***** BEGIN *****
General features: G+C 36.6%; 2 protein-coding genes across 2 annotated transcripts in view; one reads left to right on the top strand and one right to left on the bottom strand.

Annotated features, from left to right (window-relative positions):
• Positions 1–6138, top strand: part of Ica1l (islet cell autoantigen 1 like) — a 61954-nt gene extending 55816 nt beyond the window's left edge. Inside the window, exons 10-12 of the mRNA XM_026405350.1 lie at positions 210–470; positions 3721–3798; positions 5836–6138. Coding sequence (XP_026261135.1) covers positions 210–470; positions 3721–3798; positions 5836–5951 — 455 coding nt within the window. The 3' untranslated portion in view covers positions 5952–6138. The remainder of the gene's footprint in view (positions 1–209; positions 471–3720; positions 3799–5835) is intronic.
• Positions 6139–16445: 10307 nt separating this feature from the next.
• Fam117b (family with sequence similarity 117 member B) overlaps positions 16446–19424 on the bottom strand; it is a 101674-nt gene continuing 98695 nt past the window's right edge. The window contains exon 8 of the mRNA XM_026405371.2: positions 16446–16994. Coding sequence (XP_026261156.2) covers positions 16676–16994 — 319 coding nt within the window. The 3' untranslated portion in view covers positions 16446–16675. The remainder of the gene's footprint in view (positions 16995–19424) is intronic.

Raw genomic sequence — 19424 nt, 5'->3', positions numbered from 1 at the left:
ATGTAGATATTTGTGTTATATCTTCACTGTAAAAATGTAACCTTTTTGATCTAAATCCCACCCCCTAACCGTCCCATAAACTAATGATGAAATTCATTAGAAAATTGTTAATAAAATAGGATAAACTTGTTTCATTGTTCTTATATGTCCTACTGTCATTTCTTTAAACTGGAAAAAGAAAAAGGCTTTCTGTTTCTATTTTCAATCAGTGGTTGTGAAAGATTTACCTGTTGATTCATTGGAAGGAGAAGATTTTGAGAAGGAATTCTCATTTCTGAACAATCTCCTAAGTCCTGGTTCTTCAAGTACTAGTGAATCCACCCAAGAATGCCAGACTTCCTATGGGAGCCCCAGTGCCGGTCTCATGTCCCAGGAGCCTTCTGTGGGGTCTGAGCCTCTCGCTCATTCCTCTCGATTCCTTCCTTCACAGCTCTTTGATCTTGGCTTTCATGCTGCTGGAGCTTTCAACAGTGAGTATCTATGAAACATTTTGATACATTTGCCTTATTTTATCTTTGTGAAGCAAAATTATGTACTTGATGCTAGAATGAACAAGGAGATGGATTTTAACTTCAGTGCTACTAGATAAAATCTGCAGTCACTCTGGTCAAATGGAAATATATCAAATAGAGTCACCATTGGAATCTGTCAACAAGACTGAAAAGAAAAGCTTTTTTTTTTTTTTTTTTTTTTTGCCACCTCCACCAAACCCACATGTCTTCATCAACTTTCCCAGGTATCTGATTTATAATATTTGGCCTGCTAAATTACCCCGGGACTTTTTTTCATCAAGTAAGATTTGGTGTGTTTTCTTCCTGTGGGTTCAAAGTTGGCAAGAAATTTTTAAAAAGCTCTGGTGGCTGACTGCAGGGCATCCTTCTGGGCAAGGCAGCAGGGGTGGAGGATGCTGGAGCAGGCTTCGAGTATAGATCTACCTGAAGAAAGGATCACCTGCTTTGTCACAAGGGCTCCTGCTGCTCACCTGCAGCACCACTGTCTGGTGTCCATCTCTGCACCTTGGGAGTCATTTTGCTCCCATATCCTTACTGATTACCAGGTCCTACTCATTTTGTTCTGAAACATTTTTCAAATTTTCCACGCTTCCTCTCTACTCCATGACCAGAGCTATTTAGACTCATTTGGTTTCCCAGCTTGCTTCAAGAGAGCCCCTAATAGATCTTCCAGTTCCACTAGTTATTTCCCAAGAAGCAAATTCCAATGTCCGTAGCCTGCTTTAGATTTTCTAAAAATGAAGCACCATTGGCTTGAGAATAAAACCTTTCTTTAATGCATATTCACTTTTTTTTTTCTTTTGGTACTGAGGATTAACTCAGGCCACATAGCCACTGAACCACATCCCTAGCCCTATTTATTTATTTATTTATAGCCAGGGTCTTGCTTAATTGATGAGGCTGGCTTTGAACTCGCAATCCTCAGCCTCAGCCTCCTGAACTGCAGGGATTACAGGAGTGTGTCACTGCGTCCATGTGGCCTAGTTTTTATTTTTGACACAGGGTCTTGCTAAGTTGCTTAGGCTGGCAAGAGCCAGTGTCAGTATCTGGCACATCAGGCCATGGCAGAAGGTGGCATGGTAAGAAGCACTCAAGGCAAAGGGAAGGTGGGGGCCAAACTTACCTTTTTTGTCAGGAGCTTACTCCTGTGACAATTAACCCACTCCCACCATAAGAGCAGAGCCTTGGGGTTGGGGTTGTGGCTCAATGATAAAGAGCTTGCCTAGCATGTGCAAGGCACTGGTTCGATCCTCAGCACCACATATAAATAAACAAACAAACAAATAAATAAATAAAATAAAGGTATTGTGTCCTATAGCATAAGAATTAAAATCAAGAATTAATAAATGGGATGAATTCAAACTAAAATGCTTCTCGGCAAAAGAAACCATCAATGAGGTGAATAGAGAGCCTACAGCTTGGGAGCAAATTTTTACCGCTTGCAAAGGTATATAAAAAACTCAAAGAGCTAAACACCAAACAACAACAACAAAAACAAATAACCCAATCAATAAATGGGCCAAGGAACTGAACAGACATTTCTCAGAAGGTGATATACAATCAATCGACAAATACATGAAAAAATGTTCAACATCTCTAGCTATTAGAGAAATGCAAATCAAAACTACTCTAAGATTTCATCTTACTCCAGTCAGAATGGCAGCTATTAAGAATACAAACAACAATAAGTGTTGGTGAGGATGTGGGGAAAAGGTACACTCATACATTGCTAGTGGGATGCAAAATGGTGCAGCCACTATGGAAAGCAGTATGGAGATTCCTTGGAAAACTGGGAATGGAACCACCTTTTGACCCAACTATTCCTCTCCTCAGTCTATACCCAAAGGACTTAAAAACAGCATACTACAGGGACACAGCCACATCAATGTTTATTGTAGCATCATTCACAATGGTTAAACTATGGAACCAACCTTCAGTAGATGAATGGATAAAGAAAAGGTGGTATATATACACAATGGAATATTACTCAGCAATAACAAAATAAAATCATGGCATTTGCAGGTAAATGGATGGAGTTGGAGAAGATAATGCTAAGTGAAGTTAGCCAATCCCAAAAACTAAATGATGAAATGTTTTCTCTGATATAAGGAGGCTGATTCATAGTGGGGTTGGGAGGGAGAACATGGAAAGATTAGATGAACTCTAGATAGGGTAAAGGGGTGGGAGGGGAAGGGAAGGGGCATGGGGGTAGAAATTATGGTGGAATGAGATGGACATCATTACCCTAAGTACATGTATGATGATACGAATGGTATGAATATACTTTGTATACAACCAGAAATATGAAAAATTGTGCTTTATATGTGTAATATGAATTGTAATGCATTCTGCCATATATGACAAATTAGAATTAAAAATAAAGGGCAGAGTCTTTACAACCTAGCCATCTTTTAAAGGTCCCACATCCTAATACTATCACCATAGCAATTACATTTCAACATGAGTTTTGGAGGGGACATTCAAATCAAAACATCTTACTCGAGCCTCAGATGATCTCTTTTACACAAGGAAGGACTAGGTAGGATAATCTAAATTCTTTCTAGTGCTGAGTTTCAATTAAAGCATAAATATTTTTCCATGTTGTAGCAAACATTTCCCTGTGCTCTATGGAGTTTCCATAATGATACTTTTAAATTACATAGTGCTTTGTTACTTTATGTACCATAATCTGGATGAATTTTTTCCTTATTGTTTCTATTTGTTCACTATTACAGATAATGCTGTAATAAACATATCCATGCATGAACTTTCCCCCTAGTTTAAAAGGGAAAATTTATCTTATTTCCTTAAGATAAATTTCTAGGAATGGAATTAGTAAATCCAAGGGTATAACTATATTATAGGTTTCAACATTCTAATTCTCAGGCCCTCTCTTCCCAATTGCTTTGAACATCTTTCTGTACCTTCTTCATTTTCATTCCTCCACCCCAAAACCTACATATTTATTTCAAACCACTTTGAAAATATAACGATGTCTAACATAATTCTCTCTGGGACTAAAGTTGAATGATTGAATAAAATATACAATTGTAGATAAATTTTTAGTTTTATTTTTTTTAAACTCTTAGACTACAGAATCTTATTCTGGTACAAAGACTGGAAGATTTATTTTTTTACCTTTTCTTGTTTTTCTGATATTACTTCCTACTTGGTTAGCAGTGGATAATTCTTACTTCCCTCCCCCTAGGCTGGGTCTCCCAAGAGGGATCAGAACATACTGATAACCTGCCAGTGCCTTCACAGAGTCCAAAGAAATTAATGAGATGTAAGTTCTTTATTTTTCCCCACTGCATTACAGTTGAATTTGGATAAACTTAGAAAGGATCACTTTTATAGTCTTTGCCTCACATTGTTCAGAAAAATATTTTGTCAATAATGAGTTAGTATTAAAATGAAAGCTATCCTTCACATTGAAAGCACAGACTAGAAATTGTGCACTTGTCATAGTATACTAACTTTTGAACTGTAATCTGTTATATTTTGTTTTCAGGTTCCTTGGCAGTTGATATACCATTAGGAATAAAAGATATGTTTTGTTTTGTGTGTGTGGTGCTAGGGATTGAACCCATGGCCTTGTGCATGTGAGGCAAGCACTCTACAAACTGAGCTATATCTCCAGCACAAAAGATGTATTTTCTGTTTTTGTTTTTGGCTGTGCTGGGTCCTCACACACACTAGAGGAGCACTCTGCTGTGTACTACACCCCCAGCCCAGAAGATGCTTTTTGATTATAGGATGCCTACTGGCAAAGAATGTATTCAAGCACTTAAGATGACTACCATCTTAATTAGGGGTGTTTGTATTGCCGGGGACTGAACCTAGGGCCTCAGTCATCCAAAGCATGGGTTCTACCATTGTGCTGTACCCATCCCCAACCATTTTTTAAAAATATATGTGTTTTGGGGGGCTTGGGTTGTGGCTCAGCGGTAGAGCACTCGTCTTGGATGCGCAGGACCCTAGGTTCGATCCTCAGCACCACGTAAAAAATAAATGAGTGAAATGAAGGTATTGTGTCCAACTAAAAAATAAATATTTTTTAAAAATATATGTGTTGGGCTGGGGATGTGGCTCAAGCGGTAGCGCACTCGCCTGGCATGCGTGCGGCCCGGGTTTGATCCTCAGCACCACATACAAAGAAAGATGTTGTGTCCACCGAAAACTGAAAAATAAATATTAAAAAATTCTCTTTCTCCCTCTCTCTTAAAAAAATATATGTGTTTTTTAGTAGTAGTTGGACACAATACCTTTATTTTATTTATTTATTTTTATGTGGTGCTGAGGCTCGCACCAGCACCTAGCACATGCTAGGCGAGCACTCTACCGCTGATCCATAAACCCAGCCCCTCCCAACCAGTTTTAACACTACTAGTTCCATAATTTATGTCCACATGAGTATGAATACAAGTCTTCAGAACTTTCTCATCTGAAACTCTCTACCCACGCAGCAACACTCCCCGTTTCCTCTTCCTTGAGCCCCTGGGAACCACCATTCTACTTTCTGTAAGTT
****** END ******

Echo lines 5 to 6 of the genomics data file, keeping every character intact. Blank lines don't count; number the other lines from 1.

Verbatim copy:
• Fam117b (family with sequence similarity 117 member B) overlaps positions 16446–19424 on the bottom strand; it is a 101674-nt gene continuing 98695 nt past the window's right edge. The window contains exon 8 of the mRNA XM_026405371.2: positions 16446–16994. Coding sequence (XP_026261156.2) covers positions 16676–16994 — 319 coding nt within the window. The 3' untranslated portion in view covers positions 16446–16675. The remainder of the gene's footprint in view (positions 16995–19424) is intronic.

Raw genomic sequence — 19424 nt, 5'->3', positions numbered from 1 at the left: